The rand headed for a fifth weekly decline, as Cyprus struggles to meet a European Central Bank deadline to agree on a bailout package, damping demand for riskier assets.
South Africa’s currency declined less than 0.1 percent to 9.3275 per dollar as of 9:51 a.m. in Johannesburg, bringing its retreat this week to 1.5 percent. The rand slumped to 9.3666, the weakest level since April 2009, yesterday. Yields on benchmark 10.5 percent bonds due December 2026 were unchanged at 7.50 percent after rising 10 basis points this week.
Cypriot lawmakers will begin a debate today on legislation to unlock bailout funds and prevent a financial collapse with a European Central Bank deadline to cut off funding for its lenders in three days. South Africa’s Reserve Bank kept its benchmark interest rate unchanged for a fourth meeting on March 20 as a slump in the rand stoked inflation, preventing policy makers from providing further stimulus to spur economic growth. Yesterday was a public holiday in South Africa.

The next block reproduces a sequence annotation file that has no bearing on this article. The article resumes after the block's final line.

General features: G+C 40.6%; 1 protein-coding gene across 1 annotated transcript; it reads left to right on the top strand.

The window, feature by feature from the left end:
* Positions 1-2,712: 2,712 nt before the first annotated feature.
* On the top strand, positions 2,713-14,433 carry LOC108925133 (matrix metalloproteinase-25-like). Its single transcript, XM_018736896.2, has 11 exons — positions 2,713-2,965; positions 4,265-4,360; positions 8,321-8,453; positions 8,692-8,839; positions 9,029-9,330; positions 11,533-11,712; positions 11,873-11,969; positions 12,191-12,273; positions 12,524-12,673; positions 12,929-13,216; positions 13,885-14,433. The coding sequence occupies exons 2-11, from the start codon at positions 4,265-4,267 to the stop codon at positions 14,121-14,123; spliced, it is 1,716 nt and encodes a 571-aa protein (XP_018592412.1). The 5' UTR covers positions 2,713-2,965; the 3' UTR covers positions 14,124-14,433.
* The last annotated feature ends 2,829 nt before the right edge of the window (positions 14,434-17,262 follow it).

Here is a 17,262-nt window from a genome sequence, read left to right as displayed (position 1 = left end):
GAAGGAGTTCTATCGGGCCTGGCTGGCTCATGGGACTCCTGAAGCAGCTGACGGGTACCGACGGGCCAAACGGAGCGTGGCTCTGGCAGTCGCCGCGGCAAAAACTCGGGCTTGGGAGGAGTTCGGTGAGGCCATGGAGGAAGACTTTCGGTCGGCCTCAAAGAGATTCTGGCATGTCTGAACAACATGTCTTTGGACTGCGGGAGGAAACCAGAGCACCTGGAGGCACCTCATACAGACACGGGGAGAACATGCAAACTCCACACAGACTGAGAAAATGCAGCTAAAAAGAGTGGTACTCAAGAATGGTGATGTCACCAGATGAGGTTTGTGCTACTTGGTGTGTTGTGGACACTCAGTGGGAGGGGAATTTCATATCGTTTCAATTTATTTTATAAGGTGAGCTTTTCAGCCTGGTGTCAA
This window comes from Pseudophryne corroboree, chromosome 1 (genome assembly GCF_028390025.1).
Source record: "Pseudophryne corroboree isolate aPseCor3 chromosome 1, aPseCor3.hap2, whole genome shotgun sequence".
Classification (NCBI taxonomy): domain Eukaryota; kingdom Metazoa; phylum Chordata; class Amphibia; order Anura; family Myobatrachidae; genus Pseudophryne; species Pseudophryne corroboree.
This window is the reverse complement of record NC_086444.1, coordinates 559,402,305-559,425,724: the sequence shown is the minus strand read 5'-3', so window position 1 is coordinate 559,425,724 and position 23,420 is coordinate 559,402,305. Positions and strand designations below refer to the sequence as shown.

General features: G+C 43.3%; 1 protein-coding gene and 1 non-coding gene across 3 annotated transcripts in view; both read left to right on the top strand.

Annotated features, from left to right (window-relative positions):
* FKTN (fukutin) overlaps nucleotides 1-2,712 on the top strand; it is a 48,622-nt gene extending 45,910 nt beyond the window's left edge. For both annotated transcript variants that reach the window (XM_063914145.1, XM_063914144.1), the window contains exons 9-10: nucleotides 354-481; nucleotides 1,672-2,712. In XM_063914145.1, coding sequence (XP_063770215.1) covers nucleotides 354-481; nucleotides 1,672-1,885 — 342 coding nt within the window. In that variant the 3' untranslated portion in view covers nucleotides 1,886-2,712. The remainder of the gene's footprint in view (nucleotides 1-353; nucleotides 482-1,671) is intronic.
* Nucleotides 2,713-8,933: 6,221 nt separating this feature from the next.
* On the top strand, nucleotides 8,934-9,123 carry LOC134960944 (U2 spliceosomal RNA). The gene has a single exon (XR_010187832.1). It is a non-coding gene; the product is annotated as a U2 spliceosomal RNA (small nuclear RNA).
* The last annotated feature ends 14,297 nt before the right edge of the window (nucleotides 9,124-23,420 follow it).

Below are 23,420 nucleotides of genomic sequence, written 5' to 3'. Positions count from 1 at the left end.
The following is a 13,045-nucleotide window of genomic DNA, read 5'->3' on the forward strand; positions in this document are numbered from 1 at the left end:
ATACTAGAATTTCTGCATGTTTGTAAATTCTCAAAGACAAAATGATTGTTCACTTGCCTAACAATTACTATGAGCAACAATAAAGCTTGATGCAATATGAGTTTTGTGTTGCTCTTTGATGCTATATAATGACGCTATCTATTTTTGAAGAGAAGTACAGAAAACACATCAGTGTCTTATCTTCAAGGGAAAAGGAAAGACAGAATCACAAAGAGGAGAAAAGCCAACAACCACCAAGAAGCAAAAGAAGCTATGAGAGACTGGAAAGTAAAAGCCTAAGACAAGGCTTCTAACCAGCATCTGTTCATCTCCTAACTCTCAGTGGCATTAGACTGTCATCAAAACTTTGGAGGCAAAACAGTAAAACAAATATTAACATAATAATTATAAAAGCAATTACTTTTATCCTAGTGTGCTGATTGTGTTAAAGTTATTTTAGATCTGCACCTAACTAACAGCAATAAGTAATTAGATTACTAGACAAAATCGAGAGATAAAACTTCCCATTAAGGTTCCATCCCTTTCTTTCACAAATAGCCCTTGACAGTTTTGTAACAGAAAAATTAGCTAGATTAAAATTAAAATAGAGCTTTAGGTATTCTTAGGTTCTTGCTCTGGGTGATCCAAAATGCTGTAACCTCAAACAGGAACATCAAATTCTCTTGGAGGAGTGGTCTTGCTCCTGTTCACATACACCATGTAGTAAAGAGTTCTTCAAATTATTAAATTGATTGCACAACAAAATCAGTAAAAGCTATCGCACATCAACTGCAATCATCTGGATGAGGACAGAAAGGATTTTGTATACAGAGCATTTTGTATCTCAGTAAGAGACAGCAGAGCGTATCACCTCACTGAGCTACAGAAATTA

“With neither monetary nor fiscal policy expected to change any time soon, South Africa’s imbalances are set to remain intact,” Quinten Bertenshaw, a Johannesburg-based analyst at ETM Analytics, said in e-mailed comments. “The vulnerability of the rand will therefore remain a feature that continues to leave the rand more sensitive to foreign developments such as the debt crisis in Cyprus.”
While the weaker currency posed risks to inflation, it provided an opportunity for the nation’s manufacturers to become more competitive in export markets, Reserve Bank Governor Gill Marcus said. The consumer inflation rate rose to 5.9 percent in February, from 5.4 percent. The central bank aims to keep inflation within a 3 to 6 percent target range.
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